Wales’s Fresh Green Way
Wonderful Wales, from tip to tip, with Chris Hall – a man on a mission
The adventure began in an Oxfam shop. Like all good adventures do, with a map. While rummaging around amongst the dog-eared Ordnance Surveys and abandoned A-Zs, Chris Hall came across a guidebook to the National Cycle Network Route 8. The route traverses Wales, from Cardiff Bay in the Welsh capital, right up the country’s spinal cord to the breakwater in Holyhead, Anglesey.
Its name is the Lôn Las Cymru; a direct translation returns ‘Wales’s blue lane’ but las can also be used to describe the colour of fresh green grass (common in Wales) or of a clear sky (less common in Wales). Chris leafed through the pages, dispensed with a few quid, brought the book to its new home and set about plotting the route of ‘Wales’s Fresh Green Way’ using online route planner Komoot, to add to his digital bank of rides. Fast forward into 2021, a global pandemic, nebulous travel restrictions that put one at serious risk of a fortnight’s quarantine in Reading, and the route’s time had come.
Chris has ridden all around the world, from bike-packing across Australia to competing in the inaugural editions of the Silk Road Mountain Race in Kyrgyzstan and the Atlas Mountain Race in Morocco. Yet this ride in closer to home Wales is one of his favourites.
“Throughout it, I was thinking, why have I not done this? Follow these routes that are planned across the UK?” says Chris. “Because if this one is anything to go by, the others are going to be incredible.”
The 260 miles of NCN Route 8 follows the Taff Trail north from Cardiff through the coal-mining Valleys, into the Brecon Beacons, up along the main artery of the River Wye, through the lead lands around Machynlleth, skimming the skirts of Snowdonia, and then up over the Menai Suspension Bridge and into Anglesey, the historic abode of the druids. The route was opened in 1996 and owes 81 miles of its existence to former railway tracks, since turned into shared-use paths, making its cumulative 4,600 metres of elevation a somewhat flat way to traverse a particularly mountainous part of the UK.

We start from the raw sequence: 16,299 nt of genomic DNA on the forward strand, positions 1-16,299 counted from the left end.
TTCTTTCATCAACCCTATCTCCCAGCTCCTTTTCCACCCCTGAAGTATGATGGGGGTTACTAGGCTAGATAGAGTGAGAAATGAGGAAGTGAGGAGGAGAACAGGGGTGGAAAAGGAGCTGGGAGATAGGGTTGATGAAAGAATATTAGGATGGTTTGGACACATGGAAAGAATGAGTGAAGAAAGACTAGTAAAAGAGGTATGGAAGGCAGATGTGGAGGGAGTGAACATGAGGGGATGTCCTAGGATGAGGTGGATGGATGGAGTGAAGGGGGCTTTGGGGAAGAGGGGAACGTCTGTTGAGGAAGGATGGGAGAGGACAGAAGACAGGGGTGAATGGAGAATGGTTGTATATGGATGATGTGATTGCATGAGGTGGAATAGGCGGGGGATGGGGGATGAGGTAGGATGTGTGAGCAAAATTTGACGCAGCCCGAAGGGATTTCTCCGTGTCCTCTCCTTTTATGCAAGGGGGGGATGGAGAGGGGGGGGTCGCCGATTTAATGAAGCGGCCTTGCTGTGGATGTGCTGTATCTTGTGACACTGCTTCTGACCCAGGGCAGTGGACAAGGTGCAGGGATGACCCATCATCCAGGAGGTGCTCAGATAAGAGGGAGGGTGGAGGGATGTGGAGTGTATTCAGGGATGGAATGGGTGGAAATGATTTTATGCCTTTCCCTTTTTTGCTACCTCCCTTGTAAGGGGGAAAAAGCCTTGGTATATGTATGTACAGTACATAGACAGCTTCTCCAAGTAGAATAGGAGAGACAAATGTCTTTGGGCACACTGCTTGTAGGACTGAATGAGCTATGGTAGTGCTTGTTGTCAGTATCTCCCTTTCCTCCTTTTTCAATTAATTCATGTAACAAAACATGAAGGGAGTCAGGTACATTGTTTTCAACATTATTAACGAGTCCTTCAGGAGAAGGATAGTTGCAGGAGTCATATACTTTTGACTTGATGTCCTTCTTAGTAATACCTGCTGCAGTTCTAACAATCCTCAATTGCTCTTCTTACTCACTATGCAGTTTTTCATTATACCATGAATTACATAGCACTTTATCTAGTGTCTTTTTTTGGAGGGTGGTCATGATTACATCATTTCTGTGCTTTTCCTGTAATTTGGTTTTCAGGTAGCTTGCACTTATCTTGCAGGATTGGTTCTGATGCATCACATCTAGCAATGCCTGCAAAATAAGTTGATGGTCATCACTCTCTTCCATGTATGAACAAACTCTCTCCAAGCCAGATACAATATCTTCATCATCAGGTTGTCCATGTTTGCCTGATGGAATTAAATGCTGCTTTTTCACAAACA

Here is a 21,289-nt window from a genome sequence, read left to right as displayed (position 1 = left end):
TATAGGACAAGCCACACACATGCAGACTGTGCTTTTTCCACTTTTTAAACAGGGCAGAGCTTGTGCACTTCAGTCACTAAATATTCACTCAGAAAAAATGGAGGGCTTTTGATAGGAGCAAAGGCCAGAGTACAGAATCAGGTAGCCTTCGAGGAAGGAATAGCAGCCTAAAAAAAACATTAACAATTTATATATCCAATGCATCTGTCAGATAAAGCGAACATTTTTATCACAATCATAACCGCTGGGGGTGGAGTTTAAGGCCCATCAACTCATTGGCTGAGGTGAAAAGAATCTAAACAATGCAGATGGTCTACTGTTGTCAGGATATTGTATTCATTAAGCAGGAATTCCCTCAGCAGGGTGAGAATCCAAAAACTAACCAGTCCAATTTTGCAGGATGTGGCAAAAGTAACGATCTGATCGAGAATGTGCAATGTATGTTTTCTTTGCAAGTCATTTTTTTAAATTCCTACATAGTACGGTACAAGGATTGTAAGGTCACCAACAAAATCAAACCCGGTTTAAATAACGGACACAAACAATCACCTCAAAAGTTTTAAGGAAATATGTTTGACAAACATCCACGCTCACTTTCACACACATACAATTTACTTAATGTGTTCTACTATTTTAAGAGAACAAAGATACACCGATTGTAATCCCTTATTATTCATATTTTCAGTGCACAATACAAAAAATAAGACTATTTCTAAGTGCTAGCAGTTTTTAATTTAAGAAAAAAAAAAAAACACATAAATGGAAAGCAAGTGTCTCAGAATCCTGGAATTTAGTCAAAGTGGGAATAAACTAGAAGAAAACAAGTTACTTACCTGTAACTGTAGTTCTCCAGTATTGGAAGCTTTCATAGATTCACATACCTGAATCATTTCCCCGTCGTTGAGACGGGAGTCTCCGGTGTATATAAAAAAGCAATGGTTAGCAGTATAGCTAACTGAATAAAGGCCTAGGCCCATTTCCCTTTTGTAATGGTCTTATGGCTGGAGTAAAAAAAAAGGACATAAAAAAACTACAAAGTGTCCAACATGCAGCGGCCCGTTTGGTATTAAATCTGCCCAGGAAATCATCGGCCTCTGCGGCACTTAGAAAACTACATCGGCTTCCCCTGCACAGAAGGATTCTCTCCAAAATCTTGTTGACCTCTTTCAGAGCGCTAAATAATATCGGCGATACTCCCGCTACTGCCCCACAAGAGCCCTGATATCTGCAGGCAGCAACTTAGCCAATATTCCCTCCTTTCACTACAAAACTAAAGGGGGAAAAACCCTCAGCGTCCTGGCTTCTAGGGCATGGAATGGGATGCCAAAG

“This is definitely a route for a gravel bike. There’s gravel trails, road, some more technical gravel with tight turns and loose surfaces,” says Chris. “There was sand at one point, that was fun.
“People would have originally done it on touring bikes with flat bars and big fat tyres. It’s not a road bike route, but you could get away with anything you could fit a 32mm with a bit of grip on it.”
This being the Cambrians, not the Tien Shan, there are enough settlements to break up the journey into a week or longer, if the wet Welsh weather holds sway, or a couple of pints of Brains famous bitter and an easy day takes your fancy. Given the absence of busy main roads, it’s a perfect route to do with friends. Indeed the original founding principle of the National Cycle Network was that all routes could be used by “a sensible 12-year-old travelling alone.”
Chris, however, is not a sensible 12-year-old, although he was travelling alone. He did it solo in two days, taking a bivvy bag, but instead opting for an over- night in an Airbnb, given the threat of over- night rain – not to be taken lightly on the borders of Snowdonia.
“A lot of these rides and challenges I do are international,” says Chris. “Given the pandemic, the options were to stop riding my bike or take the opportunity to see the country where I was born, where I was brought up, a country I should know.
“I said to myself: I don’t know a lot about Wales, I haven’t ridden in Wales, let’s go and ride Wales! I was so impressed with it. The riding, the people, the roads are fantastic, though I’m dyslexic, so I can’t compute names of places in my brain.”
Mind, body and soul
Chris started riding a decade ago as a means to commute across London; he is now an accomplished ultra-distance rider and racer, while running his cycling-focused design studio called Zero Lemon. Chris rides to raise money for The Pace Centre, a school for children with motor disorders and the men’s health charity Movember.
“They [Movember] helped me out a lot when I was at a rocky point in my life,” says Chris. “I was working in architecture and I got to a point where I either quit my job, or I quit being me. It was like in the Matrix: take the red pill or blue pill.”
His first serious challenge was to ride around Richmond Park for 24 hours. He has competed in three editions of the nation- al 24-hour time-trial championships, once coming home with shingles and pneumonia. Along with ultra-endurance bike-packing forays, he rode 107km a day for 107 days in the winter of 2016-17. In 2020, he rode 107 miles a day during the Tour de France on a route from London to Land’s End to John O’Groats to Lowestoft (the eastern-most point of the British Isles) and then back to London. In November last year, he went “trenching” – a challenge where one descends the 11,034 metre depth of the Mariana Trench in one ride – on Box Hill in Surrey. A climb with an elevation loss of just 120 metres, might sound like a hindrance for such a challenge, but the 91 descents (and ascents) required echoed the shocking recent statistic for the number of men lost to suicide in the UK each week. Chris, however, lost count of his reps and ended up riding 97.
“I’m not a good cyclist, I’m not talented as a cyclist, I’m just really stubborn and I work very hard to be as good as I can be,” he says.